Russia: World No Longer Trusts U.S., Others Stepping In

Abbas Araghchi (center right), political deputy at the Ministry of Foreign Affairs of Iran, and Helga Schmid (center left), secretary general of the European Union's External Action Service, with their delegations take part in a meeting of the Joint Commission of the 2015 Iran nuclear deal, in Vienna on March 6. Image: Joe Klamar/AFP/Getty


-- Russia's top diplomat has argued that the world is losing faith in the United States as a global leader and that the international community has sought a more diverse approach to global decisionmaking.

At an annual address to Moscow's diplomatic academy, Russian Foreign Minister Sergey Lavrov hailed on Friday a new geopolitical era marked by "multipolarity," stating that "the emergence of new centers of power to maintain stability in the world requires the search for a balance of interests and compromises." He said there is a shift in the center of global economic power to East from West, where a "liberal order" marked by globalization was "losing its attractiveness and is no more viewed as a perfect model for all."

"Unfortunately, our Western partners led by the United States do not want to agree on common approaches to solving problems," Lavrov continued, accusing Washington and its allies of trying "to preserve their centuries-old domination in world affairs despite objective trends in forming a polycentric world order." He argued these efforts were "contrary to the fact that now, purely economically and financially, the United States can no longer—single-handedly or with its closest allies—resolve all issues in the global economy and world affairs."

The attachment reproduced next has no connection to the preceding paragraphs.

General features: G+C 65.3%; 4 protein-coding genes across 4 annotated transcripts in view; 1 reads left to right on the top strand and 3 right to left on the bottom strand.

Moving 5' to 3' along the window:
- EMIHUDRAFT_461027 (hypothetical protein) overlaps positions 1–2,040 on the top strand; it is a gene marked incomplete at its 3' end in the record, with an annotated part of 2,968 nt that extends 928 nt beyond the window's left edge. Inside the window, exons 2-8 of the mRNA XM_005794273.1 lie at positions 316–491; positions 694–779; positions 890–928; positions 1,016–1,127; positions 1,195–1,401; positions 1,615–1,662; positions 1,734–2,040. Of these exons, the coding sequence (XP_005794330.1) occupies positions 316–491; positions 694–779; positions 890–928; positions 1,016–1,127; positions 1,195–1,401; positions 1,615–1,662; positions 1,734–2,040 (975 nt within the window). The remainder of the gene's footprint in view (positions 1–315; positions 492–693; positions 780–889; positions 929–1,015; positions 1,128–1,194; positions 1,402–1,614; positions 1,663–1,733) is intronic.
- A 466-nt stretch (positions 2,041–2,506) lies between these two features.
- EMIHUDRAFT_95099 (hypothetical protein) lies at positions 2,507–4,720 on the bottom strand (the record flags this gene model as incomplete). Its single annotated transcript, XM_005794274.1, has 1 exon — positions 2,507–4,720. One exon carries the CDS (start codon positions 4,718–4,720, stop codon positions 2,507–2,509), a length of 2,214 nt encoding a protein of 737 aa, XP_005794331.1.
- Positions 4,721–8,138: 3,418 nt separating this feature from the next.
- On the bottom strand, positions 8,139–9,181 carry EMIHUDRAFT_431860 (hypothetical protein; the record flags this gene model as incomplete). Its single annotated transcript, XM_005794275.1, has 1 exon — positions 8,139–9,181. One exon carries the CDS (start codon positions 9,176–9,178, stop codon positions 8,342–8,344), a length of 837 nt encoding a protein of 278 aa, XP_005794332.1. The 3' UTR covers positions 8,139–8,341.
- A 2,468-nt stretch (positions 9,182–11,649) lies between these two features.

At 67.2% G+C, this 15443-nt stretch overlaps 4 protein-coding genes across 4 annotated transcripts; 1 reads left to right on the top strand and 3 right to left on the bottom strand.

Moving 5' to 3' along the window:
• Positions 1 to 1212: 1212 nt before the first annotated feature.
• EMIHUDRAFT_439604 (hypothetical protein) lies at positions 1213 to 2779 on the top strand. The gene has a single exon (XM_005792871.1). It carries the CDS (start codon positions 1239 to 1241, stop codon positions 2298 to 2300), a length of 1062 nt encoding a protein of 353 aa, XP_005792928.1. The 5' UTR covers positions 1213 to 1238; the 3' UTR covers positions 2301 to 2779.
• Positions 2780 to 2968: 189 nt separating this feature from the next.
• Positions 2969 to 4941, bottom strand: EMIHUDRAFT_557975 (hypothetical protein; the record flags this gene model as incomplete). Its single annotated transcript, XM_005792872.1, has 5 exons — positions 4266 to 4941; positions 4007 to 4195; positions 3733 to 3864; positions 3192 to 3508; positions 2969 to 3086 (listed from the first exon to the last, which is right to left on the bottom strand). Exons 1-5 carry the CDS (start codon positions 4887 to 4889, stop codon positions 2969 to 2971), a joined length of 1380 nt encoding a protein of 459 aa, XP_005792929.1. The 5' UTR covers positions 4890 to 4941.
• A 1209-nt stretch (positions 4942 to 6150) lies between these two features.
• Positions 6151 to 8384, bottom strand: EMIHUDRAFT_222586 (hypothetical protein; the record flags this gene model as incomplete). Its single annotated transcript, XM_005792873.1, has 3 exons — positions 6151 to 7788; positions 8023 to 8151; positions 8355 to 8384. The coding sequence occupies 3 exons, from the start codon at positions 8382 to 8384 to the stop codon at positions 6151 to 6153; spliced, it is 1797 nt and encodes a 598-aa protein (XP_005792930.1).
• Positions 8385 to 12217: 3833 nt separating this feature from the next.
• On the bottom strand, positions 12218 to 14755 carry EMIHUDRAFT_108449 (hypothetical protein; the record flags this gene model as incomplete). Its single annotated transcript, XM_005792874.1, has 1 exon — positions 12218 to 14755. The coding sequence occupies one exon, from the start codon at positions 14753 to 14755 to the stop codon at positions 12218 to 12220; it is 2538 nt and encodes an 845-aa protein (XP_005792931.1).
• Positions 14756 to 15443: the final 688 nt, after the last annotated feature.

"In order to artificially retain their dominance, to regain indisputable positions, they employ various methods of pressure and blackmail to coerce economically and through the use of information," he added.

Washington and Moscow, rival superpowers during the decades-long Cold War, have somewhat resumed their bout for global influence in the 21st century. Russian President Vladimir Putin has set to restore and revamp his country's military and political posture, which were deeply damaged in the collapse of the Soviet Union, leaving the U.S. entirely unmatched.

Despite President Donald Trump's promises of detente, the U.S. has doubled down on sanctions and other measures designed to push back against the Kremlin since the Republican leader entered the White House. Trump and Putin, once seen as potential political allies, have continued to feud over conflicts in Ukraine and Syria and, at times, have both found themselves largely isolated internationally.

The Trump administration has repeatedly threatened sanctions against several nations, including allies, for not adhering to its policies targeting stated foes such as Iran, North Korea, Syria and Venezuela.